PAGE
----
Obstructive sleep apnea is a surprisingly common sleep disorder, estimated to impact roughly one out of every five adults in the United States. Despite its prevalence, however, many people aren’t fully aware of what sleep apnea is or how it can affect their health. In fact, the majority of people who struggle with sleep apnea aren’t even aware they have the condition.
A lack of understanding about sleep apnea’s symptoms and long-term impacts play a major role in why so many people have undiagnosed sleep apnea. But the risk associated with untreated sleep apnea cannot be ignored. By understanding the warning signs and using a CPAP machine as prescribed by a doctor, you can improve your sleep quality and your overall health.
What Is Sleep Apnea, and Why Don’t People Know When They Have It?
Obstructive sleep apnea is a sleep-related breathing disorder. It occurs when the throat becomes blocked or constricted during sleep — usually when fatty tissue surrounding the throat collapses around the airway. After the flow of air is cut off, the brain essentially forces the body to wake up so that the throat muscles can re-engage and normal breathing can resume. The person usually falls back to sleep almost immediately after the brief awakening.
Sleep apnea breathing interruptions can occur upwards of 30 times an hour for people with severe sleep apnea — but despite this, most people don’t realize that they are waking up. However, these constant interruptions prevent the body from entering “deep sleep,” which is necessary for the person to feel fully refreshed and recovered the next day.
So why don’t people realize they have sleep apnea? Aside from feeling tired the next morning, most people aren’t going to notice anything unusual about their sleep — especially since they are unlikely to remember waking up in the middle of the night. If you don’t share a room with someone who notices these nighttime awakenings and other common symptoms like snoring, making choking sounds, or gasping for breath during sleep, you won’t notice them yourself.
What are the Long-Term Risks of Sleep Apnea?
Long-term, sleep apnea does much more than leave you feeling tired in the morning. Extreme fatigue can leave you irritable, prone to mood swings, and make you have trouble concentrating. Individuals suffering from sleep apnea are more likely to fall asleep while driving or at work, increasing their risk for dangerous accidents.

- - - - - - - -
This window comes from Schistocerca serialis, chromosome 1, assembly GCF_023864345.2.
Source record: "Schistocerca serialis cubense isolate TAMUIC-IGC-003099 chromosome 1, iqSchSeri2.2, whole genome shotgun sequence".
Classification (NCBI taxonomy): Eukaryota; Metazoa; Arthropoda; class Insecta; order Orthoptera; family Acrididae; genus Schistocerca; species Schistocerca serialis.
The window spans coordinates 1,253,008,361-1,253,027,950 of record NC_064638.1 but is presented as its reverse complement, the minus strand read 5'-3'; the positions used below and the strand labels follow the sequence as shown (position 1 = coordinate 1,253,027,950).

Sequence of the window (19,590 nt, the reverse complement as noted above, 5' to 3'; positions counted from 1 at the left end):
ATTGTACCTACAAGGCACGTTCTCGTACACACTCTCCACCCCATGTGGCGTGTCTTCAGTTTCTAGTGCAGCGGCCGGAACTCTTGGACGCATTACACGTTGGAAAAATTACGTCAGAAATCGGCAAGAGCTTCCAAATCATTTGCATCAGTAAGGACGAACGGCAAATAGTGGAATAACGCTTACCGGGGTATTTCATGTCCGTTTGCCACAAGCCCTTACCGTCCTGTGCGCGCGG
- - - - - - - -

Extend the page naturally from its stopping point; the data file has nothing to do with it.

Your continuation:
However, sleep apnea is most problematic in how it affects your heart. Sleep apnea events place additional stress on the body, and keep the blood pressure from being able to stay at its lower, “relaxed” level that usually occurs during sleep. This increases blood pressure, while also increasing the risk for heart attack and stroke. Individuals with sleep apnea also have a higher risk for type 2 diabetes, anxiety, depression, and fatty liver disease.
As one study explains, “people with severe sleep apnea, who wake up more than 30 times per hour, are three to four times more likely to die from any cause, shaving as much as a decade off their lives. People with the moderate form, who wake up between 15 and 30 times per hour, are 72% more likely to die.”
How Can You Identify a Risk For Sleep Apnea?
The easiest way to identify sleep apnea is if you share your room with someone else who notices common symptoms while you are sleeping — snoring, gasping for breath, or making choking sounds. But even if you’re on your own, you can still identify some key warning signs.
Understanding common risk factors for developing obstructive sleep apnea is a helpful starting point. Generally speaking, men are more likely to have sleep apnea than women, and the risk for developing this condition increases as you get older. Certain physical features, like a large tongue or short lower jaw, can also increase the likelihood of developing sleep apnea.
One of the biggest risk factors for sleep apnea is being overweight or obese, as the extra fatty tissue increases the likelihood of the throat getting closed off during sleep. Frequent nasal congestion, smoking, and drinking alcoholic beverages can also increase the risk for sleep apnea.
There are also some daytime symptoms to be aware of. People with obstructive sleep apnea often wake up with a sore throat or dry mouth. Morning headaches are also common.
Of course, the biggest clue that something is wrong is excessive fatigue. Fatigue that causes you to feel extremely sleepy during the day, or contributes to irritability, mood swings, and trouble concentrating, could be linked to a sleep disorder.
If you have known risk factors or symptoms of sleep apnea, your next step is to visit a sleep specialist. They can go over your symptoms and medical history, as well as conduct a sleep study to determine the severity of your condition.
Manage Sleep Apnea With a CPAP Machine
When someone is diagnosed with sleep apnea, they are typically prescribed a CPAP machine, which will provide pressurized air via a mask. The continuous airflow keeps the airways from collapsing, allowing the user to enjoy rejuvenating, uninterrupted sleep.
While CPAP machines are very effective at keeping sleep apnea under control, they can become rather expensive if you don’t have good health insurance coverage. However, with Help Medical Supplies, you can save hundreds of dollars on top CPAP machines from leading brands like ResMed. With free shipping and available financing on select orders, you can get the medical equipment you need to reclaim quality sleep.